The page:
In addition, the SEC proposal calls for amendments that would mandate electronic filing of a notice on Form 144. Since the vast majority of Form 144s are filed in paper, the proposed amendments include a six-month transition period to allow Form 144 paper filers, who would be first-time electronic filers, to apply for the codes required to make filings on EDGAR. The amendments eliminate the requirement to send one copy of the Form 144 notice to the principal exchange on which the restricted securities are admitted to trading and make certain other changes to the text of Form 144.

The filing deadline for filing a Form 144 would be revised to require the notice to be filed before the end of the second business day following the day on which the sale of securities has been executed or the deemed date of execution (consistent with the Form 4 filing deadline), rather than have it due concurrently with either the placing of an order with a broker to execute the sale or the execution of a sale directly with a market maker, as currently required. In addition, the proposed amendments would eliminate the requirement to file a Form 144 with respect to sales of securities issued by companies that are not subject to reporting under the Securities Exchange Act of 1934.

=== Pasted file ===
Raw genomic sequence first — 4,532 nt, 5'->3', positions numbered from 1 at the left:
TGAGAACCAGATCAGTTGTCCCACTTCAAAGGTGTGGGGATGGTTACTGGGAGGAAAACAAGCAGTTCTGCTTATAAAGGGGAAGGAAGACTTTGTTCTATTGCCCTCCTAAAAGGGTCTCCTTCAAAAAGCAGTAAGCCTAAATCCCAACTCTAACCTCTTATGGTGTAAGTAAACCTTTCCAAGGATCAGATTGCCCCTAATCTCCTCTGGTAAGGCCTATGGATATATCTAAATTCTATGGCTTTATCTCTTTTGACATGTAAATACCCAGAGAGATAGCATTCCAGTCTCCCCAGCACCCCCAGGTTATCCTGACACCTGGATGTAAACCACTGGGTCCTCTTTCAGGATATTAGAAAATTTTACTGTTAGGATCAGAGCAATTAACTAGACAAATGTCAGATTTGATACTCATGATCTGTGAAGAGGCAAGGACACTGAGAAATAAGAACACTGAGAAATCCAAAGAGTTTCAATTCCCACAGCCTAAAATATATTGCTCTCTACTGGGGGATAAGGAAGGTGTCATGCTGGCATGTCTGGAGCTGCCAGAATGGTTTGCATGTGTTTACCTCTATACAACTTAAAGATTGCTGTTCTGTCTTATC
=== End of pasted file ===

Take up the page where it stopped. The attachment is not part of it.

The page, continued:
The comment period for the proposed amendments to Rule 144 will remain open until 60 days after publication in the Federal Register.

The foregoing has been prepared for the general information of clients and friends of the firm. It is not meant to provide legal advice with respect to any specific matter and should not be acted upon without professional counsel. If you have any questions or require any further information regarding these or other related matters, please contact your regular Nixon Peabody LLP representative. This material may be considered advertising under certain rules of professional conduct.